The average citizen is not likely to benefit from  Orbán’s “country protection plan”. Instead, those on Clark Square planned to “run around in circles” (their protest site is located right next to a traffic circle). As the organizers put it, “whoever wants to escape the spiral of indebtedness can run one round.”

More on the symbolism behind D-Day – from a speech this afternoon: just as D-Day brought peace after the war, so will this D-Day bring democracy and rights to Hungary. Just as the constitution passed into legislation by the Fidesz government was the end of the beginning, so is this protest the beginning of the end for the Fidesz government.

More pictures from the event:

Small contingent of protesters above Clark Square. Photo by Bálint Hirling, origo.hu.

Protesters overlooking the protest site from the side of Buda Castle Hill. The small banner says “Thief Fidesz.” The text on the longer one is: “Hungarian Social Forum. Work, peace and a secure living!”

Protesters sitting on Clark Square. Photo by Zsolt Reviczky of Népszabadság.

The sitting strike in its initial phase. The picture is a clever photoshop of the face of Viktor Orbán, the country’s current prime minister, and Mátyás Rákosi, the communist dictator of Hungary’s Stalin-style regime before 1956.

6 p.m. The event at Clark Ádám Square got off to a great start. Early in the afternoon, [Origo] put the number of the crowd to about 1000. So far, there is space for everyone on the sidewalks, traffic is moving through the square, though far slower than usual. Some are already sitting. Mattresses and other sit-in gear are at hand. Most of the signs protest the government, a few carry messages against the far right.

The view from the Buda Castle Hill early in the afternoon. Photo by István Huszti, index.hu

Earlier, the event started off with speeches, some political theatre, and a picnic. Hundreds were attendance, mostly members of the firefighters’, soldiers’ and policemen’s unions, though a huge banner also testified to the presence of nurses. The unions representing the former professions have been very persistent since the spring to protest against the government in defense of their early retirement options, which are being slashed retroactively.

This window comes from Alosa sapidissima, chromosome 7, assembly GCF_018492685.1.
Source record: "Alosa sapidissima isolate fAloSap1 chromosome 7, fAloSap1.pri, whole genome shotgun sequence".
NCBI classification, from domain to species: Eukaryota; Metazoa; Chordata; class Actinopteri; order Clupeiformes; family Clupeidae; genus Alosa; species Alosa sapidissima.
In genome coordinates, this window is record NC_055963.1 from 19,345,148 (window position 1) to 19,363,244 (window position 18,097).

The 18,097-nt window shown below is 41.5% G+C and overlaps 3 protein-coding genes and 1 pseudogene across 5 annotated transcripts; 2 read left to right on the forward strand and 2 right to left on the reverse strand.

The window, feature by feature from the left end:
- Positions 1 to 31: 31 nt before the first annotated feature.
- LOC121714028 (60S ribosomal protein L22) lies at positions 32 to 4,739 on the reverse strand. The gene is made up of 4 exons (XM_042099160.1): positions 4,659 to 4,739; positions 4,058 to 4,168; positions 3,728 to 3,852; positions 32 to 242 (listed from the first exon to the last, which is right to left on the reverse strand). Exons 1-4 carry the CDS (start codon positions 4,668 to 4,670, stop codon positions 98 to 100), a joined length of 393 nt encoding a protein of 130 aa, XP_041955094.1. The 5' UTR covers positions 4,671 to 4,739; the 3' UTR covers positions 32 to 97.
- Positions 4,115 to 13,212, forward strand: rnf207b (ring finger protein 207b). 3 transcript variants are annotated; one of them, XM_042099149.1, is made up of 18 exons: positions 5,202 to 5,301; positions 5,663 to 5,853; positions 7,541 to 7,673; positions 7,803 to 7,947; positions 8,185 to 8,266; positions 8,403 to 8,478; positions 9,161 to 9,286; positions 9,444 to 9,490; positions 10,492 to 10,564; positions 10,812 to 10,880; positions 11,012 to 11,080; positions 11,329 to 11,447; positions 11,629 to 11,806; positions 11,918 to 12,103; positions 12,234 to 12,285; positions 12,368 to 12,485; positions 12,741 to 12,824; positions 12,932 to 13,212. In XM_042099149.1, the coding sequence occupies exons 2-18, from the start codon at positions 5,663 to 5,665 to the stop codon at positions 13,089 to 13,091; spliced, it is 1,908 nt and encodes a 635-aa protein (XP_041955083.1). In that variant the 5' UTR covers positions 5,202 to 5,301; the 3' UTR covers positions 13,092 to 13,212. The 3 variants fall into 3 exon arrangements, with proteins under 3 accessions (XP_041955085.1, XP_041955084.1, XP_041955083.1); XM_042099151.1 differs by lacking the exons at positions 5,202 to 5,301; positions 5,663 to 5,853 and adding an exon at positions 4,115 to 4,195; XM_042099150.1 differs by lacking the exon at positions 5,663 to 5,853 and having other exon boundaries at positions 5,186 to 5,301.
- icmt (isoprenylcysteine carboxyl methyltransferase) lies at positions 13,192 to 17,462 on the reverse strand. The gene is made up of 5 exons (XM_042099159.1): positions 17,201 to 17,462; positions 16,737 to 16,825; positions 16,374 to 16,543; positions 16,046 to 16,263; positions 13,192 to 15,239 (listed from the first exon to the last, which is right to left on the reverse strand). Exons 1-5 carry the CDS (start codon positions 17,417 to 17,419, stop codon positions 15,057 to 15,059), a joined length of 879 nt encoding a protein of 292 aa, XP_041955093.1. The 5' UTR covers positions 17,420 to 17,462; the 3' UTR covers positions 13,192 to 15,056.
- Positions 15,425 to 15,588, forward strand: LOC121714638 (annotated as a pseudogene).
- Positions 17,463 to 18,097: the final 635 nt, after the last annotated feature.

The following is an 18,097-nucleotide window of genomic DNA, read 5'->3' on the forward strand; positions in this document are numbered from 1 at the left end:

It is perhaps the armed force’s leadership initiative in the protests that explains the choice of the name “D-Day” for the events. As Péter Kónya, one of the organizers stated in his speech, they picked it because, according to Winston Churchill, D-Day was the beginning of the end. In the meantime, another main organizer, Kornél Árok provided symbolic enactment of D-Day as he descended on ropes into the event. The first to arrive in Normandy were the parachute units, he said upon arriving. The units at Clark Square are the first arrivals – the main forces of D-Day are not to arrive until Saturday (the day of the mass demonstration outside of the Hungarian Parliament).

A group of four organizers was dispatched to deliver a petition to Pál Schmitt, Hungary’s President, whose residence is just a short hike up on top of Buda Castle Hill. Unfortunately, Mr. Schmitt could not be available to receive the protesters as he was busy with the visit of the Croatian head of state, but his deputy promised delivery of the document to him on Friday.

For schedule of events and background, see this post.

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15 Responses to D-Day: Demonstrations in Hungary

  1. Art says:

    All
    Though not of Hungarian lineage the nation of Hungary is dear to my heart. A close family friend fled Hungary in 1956. It pains me to see the leaders of a people whose nobles rode to Maria Theresa’s rescue use threats to prevent having to even hear about the views of others. A reaction to opposition demonstrations of “If you go Saturday don’t bother coming in to work Monday” is an unchivalrous attempt to intimidate that would have made the Arrow Cross proud.